Michael T. Callahan is a vice president of Wagner-Hohns-lnglis, Inc., a consulting firm for the construction industry in Kansas City, Missouri. He is a member of the American Arbitration Association's Commercial Panel of Arbitrators.
Arbitrator power to permit discovery varies from state to state. Some statutes permit depositions to be taken for both evidentiary and discovery purposes, whereas the Uniform Arbitration Act limits depositions for use as evidence to cases in which witnesses are not subject to subpoena or are otherwise unavailable. Arbitration statutes of most states give arbitrators the power to issue subpoenas for witness attendance. Absence of specific reference to any type of discovery in the statute, however, may not preclude the arbitrator from granting some types of discovery requests seemingly outside the statute that will contribute to the speedy and just resolution of the dispute.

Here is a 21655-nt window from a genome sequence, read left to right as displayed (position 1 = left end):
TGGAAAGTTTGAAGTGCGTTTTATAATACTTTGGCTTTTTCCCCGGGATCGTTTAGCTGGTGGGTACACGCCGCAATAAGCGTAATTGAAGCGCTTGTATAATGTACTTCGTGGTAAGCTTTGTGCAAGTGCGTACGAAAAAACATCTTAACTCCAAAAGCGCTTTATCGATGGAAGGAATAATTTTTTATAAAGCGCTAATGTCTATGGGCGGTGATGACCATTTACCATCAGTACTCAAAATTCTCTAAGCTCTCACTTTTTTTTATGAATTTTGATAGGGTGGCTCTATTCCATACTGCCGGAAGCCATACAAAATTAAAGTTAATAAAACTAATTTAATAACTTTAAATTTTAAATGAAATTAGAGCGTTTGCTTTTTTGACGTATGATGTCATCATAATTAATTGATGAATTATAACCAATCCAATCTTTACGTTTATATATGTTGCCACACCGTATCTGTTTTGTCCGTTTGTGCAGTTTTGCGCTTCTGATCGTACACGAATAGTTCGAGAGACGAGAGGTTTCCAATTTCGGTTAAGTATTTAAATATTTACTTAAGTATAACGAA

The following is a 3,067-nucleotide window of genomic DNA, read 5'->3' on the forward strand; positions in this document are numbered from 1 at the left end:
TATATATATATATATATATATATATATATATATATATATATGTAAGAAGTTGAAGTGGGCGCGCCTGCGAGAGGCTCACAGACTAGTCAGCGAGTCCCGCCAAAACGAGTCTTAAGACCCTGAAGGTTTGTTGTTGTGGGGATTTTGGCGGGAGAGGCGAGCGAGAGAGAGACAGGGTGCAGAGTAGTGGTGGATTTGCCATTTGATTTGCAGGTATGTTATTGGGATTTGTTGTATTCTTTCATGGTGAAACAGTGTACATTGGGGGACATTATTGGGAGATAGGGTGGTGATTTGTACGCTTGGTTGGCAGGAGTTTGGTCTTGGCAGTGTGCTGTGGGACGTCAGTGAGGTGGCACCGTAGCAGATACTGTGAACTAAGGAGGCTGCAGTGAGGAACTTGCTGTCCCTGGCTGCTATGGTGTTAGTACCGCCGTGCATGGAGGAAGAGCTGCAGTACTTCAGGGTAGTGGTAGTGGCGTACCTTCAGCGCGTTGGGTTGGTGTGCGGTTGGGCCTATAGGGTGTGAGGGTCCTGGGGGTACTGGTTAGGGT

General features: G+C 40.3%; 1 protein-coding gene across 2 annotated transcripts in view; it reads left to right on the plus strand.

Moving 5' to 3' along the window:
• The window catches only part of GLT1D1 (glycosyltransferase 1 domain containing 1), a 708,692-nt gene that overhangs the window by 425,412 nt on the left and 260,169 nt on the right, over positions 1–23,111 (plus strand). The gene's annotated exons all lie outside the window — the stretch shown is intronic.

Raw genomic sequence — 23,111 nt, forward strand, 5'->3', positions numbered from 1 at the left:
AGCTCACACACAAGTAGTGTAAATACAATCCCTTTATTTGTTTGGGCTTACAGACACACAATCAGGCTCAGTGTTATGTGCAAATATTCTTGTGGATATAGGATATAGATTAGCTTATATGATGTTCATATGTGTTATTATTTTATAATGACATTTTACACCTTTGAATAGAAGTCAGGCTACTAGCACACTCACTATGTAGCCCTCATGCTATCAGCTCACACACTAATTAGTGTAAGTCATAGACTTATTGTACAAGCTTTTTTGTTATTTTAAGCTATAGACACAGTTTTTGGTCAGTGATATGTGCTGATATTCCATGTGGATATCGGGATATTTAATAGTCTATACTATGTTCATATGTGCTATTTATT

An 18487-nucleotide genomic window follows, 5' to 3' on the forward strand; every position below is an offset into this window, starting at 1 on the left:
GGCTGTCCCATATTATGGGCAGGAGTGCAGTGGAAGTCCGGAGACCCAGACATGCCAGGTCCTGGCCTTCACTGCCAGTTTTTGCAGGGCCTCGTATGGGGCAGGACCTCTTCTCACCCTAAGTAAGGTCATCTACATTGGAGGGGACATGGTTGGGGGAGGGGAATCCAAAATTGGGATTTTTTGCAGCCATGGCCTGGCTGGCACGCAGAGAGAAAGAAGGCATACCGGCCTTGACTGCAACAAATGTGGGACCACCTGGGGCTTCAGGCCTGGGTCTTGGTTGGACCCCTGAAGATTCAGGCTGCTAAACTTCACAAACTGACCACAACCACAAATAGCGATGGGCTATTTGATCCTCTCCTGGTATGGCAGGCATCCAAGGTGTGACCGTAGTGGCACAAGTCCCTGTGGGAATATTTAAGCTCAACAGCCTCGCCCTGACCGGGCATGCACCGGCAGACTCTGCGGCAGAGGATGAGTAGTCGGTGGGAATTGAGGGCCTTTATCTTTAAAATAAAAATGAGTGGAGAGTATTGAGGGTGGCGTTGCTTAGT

The author argues that discovery rules from the legal system should not be imposed on arbitration and that requests for information should be backed by reason and logic. The most effective requests for discovery in construction arbitration, the author contends, will be those that can be demonstrated to be necessary for a speedy and equitable resolution of the dispute.